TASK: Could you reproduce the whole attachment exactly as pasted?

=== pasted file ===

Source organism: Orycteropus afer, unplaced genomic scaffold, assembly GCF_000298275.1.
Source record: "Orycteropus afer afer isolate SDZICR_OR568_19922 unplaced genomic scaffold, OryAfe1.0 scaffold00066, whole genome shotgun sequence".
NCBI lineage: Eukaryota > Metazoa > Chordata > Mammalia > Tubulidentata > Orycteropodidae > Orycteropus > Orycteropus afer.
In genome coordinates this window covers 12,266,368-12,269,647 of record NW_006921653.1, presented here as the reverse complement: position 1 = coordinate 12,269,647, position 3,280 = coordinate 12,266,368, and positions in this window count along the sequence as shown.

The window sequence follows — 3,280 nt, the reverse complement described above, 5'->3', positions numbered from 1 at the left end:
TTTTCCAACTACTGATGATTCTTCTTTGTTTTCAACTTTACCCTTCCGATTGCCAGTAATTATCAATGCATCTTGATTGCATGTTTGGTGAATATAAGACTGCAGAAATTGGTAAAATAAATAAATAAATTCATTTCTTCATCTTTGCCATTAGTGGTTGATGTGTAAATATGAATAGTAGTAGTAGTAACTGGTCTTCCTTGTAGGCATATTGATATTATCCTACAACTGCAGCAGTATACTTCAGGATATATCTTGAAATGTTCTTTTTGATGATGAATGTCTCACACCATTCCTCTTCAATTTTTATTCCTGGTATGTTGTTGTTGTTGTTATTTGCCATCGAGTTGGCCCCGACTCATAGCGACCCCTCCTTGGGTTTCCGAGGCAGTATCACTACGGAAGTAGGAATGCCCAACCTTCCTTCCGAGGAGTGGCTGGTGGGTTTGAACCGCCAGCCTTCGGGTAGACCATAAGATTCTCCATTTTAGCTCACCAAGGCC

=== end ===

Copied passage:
Source organism: Orycteropus afer, unplaced genomic scaffold, assembly GCF_000298275.1.
Source record: "Orycteropus afer afer isolate SDZICR_OR568_19922 unplaced genomic scaffold, OryAfe1.0 scaffold00066, whole genome shotgun sequence".
NCBI lineage: Eukaryota > Metazoa > Chordata > Mammalia > Tubulidentata > Orycteropodidae > Orycteropus > Orycteropus afer.
In genome coordinates this window covers 12,266,368-12,269,647 of record NW_006921653.1, presented here as the reverse complement: position 1 = coordinate 12,269,647, position 3,280 = coordinate 12,266,368, and positions in this window count along the sequence as shown.

The window sequence follows — 3,280 nt, the reverse complement described above, 5'->3', positions numbered from 1 at the left end:
TTTTCCAACTACTGATGATTCTTCTTTGTTTTCAACTTTACCCTTCCGATTGCCAGTAATTATCAATGCATCTTGATTGCATGTTTGGTGAATATAAGACTGCAGAAATTGGTAAAATAAATAAATAAATTCATTTCTTCATCTTTGCCATTAGTGGTTGATGTGTAAATATGAATAGTAGTAGTAGTAACTGGTCTTCCTTGTAGGCATATTGATATTATCCTACAACTGCAGCAGTATACTTCAGGATATATCTTGAAATGTTCTTTTTGATGATGAATGTCTCACACCATTCCTCTTCAATTTTTATTCCTGGTATGTTGTTGTTGTTGTTATTTGCCATCGAGTTGGCCCCGACTCATAGCGACCCCTCCTTGGGTTTCCGAGGCAGTATCACTACGGAAGTAGGAATGCCCAACCTTCCTTCCGAGGAGTGGCTGGTGGGTTTGAACCGCCAGCCTTCGGGTAGACCATAAGATTCTCCATTTTAGCTCACCAAGGCC